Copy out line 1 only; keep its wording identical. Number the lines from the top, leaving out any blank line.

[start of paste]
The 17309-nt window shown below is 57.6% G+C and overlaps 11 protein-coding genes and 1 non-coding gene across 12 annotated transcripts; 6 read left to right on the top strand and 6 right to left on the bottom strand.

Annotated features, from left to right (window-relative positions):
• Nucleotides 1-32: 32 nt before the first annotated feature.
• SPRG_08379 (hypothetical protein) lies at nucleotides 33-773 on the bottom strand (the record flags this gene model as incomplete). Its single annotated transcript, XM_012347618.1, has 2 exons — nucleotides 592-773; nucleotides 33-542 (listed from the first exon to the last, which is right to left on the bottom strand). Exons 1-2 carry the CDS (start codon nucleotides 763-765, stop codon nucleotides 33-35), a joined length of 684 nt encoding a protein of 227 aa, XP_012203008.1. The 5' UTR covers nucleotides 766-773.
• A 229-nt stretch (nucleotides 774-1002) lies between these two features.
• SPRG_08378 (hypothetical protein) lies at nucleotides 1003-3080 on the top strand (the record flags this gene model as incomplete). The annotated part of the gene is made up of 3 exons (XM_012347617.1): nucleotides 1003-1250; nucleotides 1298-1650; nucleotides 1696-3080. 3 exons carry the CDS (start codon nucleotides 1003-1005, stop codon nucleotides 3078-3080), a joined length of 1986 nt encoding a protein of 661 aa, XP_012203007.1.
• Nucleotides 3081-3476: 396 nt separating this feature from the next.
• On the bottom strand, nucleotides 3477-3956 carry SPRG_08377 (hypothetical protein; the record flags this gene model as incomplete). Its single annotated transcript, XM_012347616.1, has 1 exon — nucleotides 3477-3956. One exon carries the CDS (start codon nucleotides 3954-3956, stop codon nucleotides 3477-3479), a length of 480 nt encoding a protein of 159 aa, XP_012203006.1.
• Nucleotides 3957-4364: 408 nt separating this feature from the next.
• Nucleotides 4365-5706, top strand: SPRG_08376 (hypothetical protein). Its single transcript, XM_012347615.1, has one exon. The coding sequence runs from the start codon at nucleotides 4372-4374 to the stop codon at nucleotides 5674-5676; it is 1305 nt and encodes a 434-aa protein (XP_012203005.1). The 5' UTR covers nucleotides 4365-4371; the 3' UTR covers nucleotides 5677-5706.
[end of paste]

The 17309-nt window shown below is 57.6% G+C and overlaps 11 protein-coding genes and 1 non-coding gene across 12 annotated transcripts; 6 read left to right on the top strand and 6 right to left on the bottom strand.